I was born in Budapest, Hungary in 1941. Two years to the day when Germany invaded Poland. My home was about 5 blocks behind the Parliament buildings, the beautiful neo-gothic structure that you usually see on the news when Hungary mentioned.
Suddenly my world was turned upside down and found myself as a refugee in Austria, then 4 months later, shivering at the corner of Portage and Main in Winnipeg. Learning English, adjusting to a new lifestyle and making friends with other young adults who were brought up in a stable, naive, yet in some ways more sophisticated, affluent western environment was no small feat. With a lot of help and understanding from friends and teachers, I successfully finished high school and earned a degree in Science at the University of Manitoba in 1963.
Shortly after graduation I met and married another refugee, John Kende, a cartographer. His career-moves had us living in Toronto, Winnipeg, Edmonton and Calgary. For 20 years I worked as a biochemist, research assistant in medicine at various universities and hospitals across Canada. In 1984, I published my first cookbook Eva's Hungarian Kitchen, which amazingly still has a huge following, sold over 20,000 copies and is in 6th printing.
My second cookbook, Eva's Kitchen Confidence is a compilation of methods, tips and techniques I've learned from experience. Although my jobs exposed me to computers very early, writing a 324 page book and teaching myself to compose an eBook was a challenge. I chose this format to make the book affordable for people trying to save money, time and still put a nutritious home cooked meal on the table.
Our son Leslie was born in Winnipeg in 1968. He is an engineer, a graduate of Queen's University. He and his wife Ruth, a registered nurse, live in Calgary. On December 22, 1998 they presented us with a beautiful grandson Noah Thomas. Our second grandson, Anthony George was born April 23rd, 2001. Both boys give us great pleasure. Their unique view of life gives us new perspectives and challenges. We are "semi-retired" in Canmore Alberta in the Canadian Rocky Mountains and see the peaks of the Three Sisters from our windows.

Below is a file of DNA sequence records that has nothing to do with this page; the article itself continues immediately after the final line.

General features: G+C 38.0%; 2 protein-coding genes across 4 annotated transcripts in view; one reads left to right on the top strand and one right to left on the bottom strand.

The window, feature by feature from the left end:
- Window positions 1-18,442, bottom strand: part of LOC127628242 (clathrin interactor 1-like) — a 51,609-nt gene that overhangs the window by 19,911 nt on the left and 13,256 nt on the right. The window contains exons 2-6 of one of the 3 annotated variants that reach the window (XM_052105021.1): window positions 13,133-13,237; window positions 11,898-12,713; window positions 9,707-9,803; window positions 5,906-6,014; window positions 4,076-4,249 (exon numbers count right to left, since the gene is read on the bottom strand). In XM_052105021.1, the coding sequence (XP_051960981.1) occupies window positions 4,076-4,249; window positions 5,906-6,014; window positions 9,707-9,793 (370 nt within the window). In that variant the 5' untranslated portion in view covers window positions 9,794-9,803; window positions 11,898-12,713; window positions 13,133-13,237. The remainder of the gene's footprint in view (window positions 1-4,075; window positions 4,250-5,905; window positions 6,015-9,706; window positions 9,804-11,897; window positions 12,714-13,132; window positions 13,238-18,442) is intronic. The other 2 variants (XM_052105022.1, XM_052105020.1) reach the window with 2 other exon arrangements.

Our home is on the edge of an environmental reserve, near the Bow River. We have frequent visits from coyotes, bears, elk and deer in our back yard and there is a constant traffic around our bird feeders. -To the right is a Rufus Hummingbird.- I garden, knit, crochet, tole paint, read, volunteer, write and of course, cook up a storm. We travel to Hungary, exotic places like China, Cuba, Jamaica, Greece, Alaska, Russia, the Mediterranean, as well as, around Canada as frequently as possible.
Snapshots...Growing Up Behind the Iron Curtain was published to celebrate the 50th anniversary of the Hungarian Revolution. It's a memoir of my childhood in Hungary that depicts the way that the repressive regime affected the everyday life of ordinary people including the world of young children. It is a reminder that we should cherish our freedom!
To read about my previously published books and other writing projects, please visit me on my homepage: www.telusplanet.net/public/ekende
Where to find Eva Kende online
Snapshots...Growing up Behind the Iron Curtain
by Eva Kende
(5.00 from 1 review)
While this is Eva's personal story, it reflects the minutiae of everyday life in post war Hungary until the 1956 Revolution when thousands felt compelled to flee to the west to seek a freer life in democratic countries such as Canada.
Eva kept her stories free of political bias so you, the reader, may draw your own conclusions.
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Smashwords book reviews by Eva Kende
on Sep. 08, 2011
by Laura McHale Holland
Laura McHale Holland broaches the subject, suicide, which has long been a taboo subject in western society. The author tells the story of three little girls, herself one of them, coping with the big secret, their mother's suicide. Children back then were not supposed to remember, have feelings or understand. Armed with these presumptions and an iron will, Laura's stepmother runs her charges with cruel rules and chores, forcing the girls to eventually unite against her.
Even though our childhoods were literally a world apart, I could relate to many of the problems of the girls faced. I had a grandmother whom I adored in spite of my mother's interference. There was a dark hole about my paternal grandfather's death of what they called "depression" that was never explained. As for the lack of nice school clothes, I could actually feel the pain of a teenage girl, because I've walked in those shoes.
The author describes, amazingly well, the thoughts and feelings that run through her little-girl mind, never faltering to show us, without being tempted to add an adult comment, the events as they unfold. Her naiveté, coupled with longing for something else, something better, is palpable.
To fill in the adult background, she cleverly interjects the missing information with a number of handwritten letters, from her deceased mother, who as a roaming spirit, watches over them and tries to explain herself.
The book delves into a very difficult subject. Well written and honest, this book makes for a thought provoking read. I am looking forward to a sequel, to find out what happened to the girls after they freed themselves from the clutches of a truly wicked or may be just incompetent stepmother.
Reviewed by Eva Kende